How does a foreign man suddenly end up a U.S. citizen, welcomed into the family of a long- missing child? While it’s impossible to fully understand the grief of those keeping vigil by the window, waiting for a phone call that may never come, it is curious that every expert agrees there are many loose ends. Is it merely that hindsight is 20/20 (as the old saying goes) or is there a more sinister explanation? Though the testimony of an identity thief certainly isn’t everything, it seems to corroborate the suspicion of at least one specialist…
Masterfully crafted, the details of this publicly documented incident are recounted chronologically by a rotation of several family members, some government employees, a smattering of friends/ neighbors and one relentless private investigator. During the lengthier portions of each person’s story, voiceover serves as narration for actors’ portrayals of the events being described. By the end of the film you have about as much information as everyone involved to decide for yourself what you think happened.
“If you take all of the elements that make good television and do the exact opposite, you have ‘Mister Rogers’ Neighborhood’. Low production values, simple set, an unlikely star. Yet, it worked.” –Margaret Whitmer While the documentary itself is not particularly remarkable, the subject should never be forgotten. Yet that’s what makes its simplicity perfectly […]
Intermittent narration by none other than the titular now-public figure herself both reminds us this is a real live person and assures us of her survival. Her story in her own words is empowering without reducing it to a sensationalized “ripped from the headlines” dramatization. After so much time in forced isolation Ms. Smart is voluntarily coming forward and speaking out. We owe it to her to listen.
Provenance—the backstory behind the acquisition of a piece of fine art—is crucial to determining its value. Needless to say, the idea that a trucker could end up with the work of a legend is appalling. This documentary chronicles the story of retiree, Teri Horton, who bought the ugliest paining she’d ever seen from a thrift store so she could present it to a friend, who needed cheering up; it was meant to be an oversized dart board. Eventually, it was assimilated into a collection of junk for her yard sale. An art teacher happened to remark about its distinct style, to which Ms. Horton replied, “Who the #$&% is Jackson Pollock?” Despite the fact that the iconic artist was known to give away his art, which has been found in many unlikely random places, despite a forensic art specialist verifying fingerprints and analyzed paint samples, no one is willing to acknowledge a foul-mouthed, back woods, blue-collar worker is suddenly in possession of the genuine article.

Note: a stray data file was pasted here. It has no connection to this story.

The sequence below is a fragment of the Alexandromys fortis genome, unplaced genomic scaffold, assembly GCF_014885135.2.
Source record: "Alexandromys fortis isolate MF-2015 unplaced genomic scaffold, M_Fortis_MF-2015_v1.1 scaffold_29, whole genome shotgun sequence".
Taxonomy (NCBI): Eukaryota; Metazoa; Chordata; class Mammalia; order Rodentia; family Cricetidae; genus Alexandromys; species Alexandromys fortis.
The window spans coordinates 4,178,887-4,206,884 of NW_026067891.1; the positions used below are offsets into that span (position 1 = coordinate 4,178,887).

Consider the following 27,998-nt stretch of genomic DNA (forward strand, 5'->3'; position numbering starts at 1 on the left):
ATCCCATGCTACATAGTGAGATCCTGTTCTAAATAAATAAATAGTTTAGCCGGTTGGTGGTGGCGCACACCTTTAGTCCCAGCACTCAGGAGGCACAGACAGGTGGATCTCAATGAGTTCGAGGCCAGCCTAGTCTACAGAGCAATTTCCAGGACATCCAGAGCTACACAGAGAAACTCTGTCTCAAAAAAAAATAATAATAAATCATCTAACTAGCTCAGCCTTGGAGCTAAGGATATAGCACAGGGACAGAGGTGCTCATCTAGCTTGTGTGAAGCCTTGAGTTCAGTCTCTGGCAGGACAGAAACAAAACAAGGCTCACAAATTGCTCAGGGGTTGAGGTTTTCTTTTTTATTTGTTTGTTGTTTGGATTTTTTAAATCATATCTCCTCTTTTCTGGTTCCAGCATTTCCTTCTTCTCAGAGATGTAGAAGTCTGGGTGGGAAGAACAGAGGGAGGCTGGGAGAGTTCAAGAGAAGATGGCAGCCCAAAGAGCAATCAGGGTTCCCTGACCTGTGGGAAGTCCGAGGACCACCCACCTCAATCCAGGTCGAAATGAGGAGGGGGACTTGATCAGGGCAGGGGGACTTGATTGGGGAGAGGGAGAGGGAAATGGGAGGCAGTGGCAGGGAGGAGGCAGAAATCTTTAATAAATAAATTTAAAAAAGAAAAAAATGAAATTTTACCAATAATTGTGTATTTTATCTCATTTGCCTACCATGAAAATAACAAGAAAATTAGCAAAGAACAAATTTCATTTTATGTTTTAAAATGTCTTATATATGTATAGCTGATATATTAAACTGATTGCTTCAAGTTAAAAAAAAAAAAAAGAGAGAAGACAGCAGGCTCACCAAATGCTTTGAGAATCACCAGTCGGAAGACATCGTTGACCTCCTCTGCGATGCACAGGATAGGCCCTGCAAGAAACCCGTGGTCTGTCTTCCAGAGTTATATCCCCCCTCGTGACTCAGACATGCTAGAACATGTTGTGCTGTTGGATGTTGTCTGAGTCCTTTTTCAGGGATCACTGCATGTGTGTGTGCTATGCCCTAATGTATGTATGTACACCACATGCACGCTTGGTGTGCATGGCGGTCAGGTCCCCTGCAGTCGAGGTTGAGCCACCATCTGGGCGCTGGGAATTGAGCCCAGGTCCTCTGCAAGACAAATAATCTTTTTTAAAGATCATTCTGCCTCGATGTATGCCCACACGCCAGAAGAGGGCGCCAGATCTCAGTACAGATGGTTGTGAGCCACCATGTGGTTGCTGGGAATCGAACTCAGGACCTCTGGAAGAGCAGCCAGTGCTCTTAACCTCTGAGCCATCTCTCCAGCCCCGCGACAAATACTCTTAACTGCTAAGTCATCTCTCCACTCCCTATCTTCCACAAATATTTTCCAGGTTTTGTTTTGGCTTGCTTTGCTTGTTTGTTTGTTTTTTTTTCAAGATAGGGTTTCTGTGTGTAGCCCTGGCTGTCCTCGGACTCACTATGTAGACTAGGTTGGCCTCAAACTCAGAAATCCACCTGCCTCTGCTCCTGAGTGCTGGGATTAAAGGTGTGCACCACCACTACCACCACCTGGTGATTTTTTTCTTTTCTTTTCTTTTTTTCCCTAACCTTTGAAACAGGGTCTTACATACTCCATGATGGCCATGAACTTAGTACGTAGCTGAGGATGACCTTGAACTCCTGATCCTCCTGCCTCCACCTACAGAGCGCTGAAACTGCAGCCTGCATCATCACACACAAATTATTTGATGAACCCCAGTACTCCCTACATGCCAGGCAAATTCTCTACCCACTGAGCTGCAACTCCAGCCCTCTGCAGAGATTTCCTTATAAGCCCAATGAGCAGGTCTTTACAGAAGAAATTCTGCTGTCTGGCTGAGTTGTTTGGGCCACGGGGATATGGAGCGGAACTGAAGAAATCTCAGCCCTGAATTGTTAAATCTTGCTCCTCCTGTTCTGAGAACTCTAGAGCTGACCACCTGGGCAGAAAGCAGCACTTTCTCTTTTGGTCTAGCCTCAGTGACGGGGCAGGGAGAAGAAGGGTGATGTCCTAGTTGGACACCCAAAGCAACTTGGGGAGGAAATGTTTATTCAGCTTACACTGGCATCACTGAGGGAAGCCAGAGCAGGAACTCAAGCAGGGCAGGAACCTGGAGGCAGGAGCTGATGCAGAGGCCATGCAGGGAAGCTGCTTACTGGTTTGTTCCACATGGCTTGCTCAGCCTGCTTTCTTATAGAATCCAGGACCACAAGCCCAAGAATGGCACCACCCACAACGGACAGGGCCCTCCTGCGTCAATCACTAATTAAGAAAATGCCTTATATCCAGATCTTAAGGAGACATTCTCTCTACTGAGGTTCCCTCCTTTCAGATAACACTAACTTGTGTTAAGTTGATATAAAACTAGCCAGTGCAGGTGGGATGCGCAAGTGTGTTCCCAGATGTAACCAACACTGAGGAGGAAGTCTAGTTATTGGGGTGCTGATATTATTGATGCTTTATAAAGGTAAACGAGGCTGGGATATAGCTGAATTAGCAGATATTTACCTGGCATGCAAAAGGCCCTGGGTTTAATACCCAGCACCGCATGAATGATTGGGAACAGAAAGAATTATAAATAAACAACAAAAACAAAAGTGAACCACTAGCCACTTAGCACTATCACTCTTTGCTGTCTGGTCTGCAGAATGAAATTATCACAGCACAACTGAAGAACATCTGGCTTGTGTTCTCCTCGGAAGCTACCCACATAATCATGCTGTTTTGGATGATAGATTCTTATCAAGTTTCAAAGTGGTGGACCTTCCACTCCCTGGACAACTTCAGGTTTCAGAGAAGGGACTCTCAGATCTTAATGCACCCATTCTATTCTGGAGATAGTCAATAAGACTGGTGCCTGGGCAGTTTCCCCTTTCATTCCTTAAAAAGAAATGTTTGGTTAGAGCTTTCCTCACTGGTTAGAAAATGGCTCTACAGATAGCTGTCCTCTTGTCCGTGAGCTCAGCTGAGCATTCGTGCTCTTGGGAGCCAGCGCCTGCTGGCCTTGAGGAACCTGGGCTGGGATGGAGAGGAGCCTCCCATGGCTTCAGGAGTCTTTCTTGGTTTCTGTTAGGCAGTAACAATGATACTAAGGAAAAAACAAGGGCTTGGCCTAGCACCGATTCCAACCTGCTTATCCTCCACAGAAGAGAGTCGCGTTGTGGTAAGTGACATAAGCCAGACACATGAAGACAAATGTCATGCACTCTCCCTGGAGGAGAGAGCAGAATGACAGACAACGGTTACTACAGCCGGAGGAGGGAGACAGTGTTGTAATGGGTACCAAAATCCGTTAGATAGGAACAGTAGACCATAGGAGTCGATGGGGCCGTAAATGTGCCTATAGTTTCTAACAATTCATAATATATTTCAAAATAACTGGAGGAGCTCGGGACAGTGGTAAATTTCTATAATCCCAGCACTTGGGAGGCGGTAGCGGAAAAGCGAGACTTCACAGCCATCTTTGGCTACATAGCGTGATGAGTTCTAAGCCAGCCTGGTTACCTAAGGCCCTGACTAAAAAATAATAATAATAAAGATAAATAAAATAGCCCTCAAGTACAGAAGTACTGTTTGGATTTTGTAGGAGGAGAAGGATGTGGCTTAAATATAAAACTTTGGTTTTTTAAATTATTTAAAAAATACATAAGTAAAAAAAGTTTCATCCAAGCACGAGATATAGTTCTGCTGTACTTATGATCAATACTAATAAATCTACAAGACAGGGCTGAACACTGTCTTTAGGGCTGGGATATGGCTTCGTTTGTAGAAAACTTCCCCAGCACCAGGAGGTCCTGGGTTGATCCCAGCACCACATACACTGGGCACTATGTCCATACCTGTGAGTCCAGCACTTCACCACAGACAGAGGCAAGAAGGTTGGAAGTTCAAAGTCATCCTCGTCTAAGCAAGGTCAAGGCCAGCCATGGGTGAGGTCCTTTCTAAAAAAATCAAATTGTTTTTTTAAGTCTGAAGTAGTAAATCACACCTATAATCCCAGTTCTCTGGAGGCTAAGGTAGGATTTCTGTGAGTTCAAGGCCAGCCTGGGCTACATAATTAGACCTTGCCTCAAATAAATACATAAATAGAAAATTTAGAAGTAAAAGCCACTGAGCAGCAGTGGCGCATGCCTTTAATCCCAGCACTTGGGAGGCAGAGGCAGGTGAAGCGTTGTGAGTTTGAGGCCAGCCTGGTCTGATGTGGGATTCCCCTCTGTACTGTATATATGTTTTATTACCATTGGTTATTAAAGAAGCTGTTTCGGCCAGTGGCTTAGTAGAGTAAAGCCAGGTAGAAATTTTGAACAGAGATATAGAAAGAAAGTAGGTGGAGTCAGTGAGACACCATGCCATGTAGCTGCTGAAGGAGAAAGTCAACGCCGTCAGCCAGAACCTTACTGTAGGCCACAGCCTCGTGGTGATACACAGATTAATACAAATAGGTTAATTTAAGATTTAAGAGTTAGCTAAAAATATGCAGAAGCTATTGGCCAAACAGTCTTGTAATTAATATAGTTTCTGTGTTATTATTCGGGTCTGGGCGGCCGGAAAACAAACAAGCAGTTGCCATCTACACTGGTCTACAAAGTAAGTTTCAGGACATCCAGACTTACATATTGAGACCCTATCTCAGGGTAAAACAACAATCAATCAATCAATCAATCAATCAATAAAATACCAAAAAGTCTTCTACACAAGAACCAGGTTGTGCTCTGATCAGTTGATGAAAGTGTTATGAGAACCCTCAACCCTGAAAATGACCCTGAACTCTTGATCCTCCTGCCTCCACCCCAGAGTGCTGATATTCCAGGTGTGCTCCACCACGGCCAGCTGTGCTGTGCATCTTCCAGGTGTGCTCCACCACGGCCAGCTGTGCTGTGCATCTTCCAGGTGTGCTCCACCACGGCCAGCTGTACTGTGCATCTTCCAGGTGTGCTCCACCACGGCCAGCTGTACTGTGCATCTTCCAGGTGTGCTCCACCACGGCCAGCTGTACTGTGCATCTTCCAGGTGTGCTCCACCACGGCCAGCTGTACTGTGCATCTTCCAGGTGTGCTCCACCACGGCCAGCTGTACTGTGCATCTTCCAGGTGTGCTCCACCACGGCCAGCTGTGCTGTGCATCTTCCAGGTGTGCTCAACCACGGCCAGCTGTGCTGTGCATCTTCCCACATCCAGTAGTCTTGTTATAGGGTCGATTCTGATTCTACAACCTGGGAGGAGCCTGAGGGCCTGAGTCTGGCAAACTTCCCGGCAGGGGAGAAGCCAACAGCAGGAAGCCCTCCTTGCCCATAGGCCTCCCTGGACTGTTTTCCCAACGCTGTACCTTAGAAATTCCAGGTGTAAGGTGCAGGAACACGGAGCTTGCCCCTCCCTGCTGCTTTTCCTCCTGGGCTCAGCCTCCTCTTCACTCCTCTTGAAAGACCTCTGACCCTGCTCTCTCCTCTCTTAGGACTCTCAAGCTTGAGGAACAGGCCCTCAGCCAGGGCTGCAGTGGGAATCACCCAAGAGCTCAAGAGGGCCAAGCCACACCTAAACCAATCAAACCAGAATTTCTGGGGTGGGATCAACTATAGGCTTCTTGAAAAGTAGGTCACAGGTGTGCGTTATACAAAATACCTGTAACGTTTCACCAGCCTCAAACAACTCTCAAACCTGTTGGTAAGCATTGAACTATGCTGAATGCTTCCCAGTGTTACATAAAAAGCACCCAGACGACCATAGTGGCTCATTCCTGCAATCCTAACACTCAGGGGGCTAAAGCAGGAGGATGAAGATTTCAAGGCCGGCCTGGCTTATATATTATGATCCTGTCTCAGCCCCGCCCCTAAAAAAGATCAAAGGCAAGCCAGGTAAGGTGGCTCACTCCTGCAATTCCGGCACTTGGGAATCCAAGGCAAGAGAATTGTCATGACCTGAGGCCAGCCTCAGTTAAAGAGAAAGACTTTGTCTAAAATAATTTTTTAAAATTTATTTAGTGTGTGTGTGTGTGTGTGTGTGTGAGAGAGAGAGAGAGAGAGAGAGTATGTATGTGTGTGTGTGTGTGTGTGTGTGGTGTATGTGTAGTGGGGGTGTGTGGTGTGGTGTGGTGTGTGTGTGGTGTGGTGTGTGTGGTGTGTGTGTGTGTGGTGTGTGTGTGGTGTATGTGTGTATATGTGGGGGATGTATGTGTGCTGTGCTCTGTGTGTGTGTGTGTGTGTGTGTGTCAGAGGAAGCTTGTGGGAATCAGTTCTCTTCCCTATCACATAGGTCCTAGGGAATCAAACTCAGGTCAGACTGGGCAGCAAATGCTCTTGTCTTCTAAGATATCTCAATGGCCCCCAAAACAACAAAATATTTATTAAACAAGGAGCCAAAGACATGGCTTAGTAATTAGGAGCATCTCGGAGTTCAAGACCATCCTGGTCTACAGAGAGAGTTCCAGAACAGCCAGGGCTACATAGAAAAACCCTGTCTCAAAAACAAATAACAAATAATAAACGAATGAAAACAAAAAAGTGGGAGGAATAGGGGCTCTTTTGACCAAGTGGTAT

Who better to orchestrate the collaboration of Art, Science and History than famed magician, Penn Gillette? This film documents every detail of the ambitious undertaking of his friend, Tim, who by reconstructing the creation of a classic painting in painstaking detail, uses an analysis of History to actually rewrite it. It absolutely must be noted that the previously unknown details, which come to light in no way detract from the exquisite beauty of Vermeer’s artistry. Rather, they illuminate both his ingenuity and exceptional grasp of composition.
Frequently bleak but always visually daring filmmaker, Lars von Trier gets the director of his favorite film to remake it with specific impediments, which von Trier chooses along the way. While such a creative project may seem strange, I remember numerous art classes in which a professor’s imposed obstructions—though infuriating at the time—pushed me to create in ways I never expected because I wasn’t challenging myself to push past the obvious. Isn’t that the essence of creativity? However, the social/ emotional dynamic between the two filmmakers is ultimately what holds the viewer’s attention.
“There are things known and there are things unknown, and in between are the doors of perception.” –Aldous Huxley
Tension escalates in this disquieting documentary following the death of the oldest of four elderly brothers. Neighbors from the rural town, who’ve known “the boys” since they were born in the house in which they still live, insist it was an accident, more than likely natural causes. The media refuses to believe a sinister motive wasn’t a contributing factor.
Then the Lord said to Cain, “Where is Abel, your brother?” He said, “I don’t know; am I my brother’s keeper?” –Genesis 4:9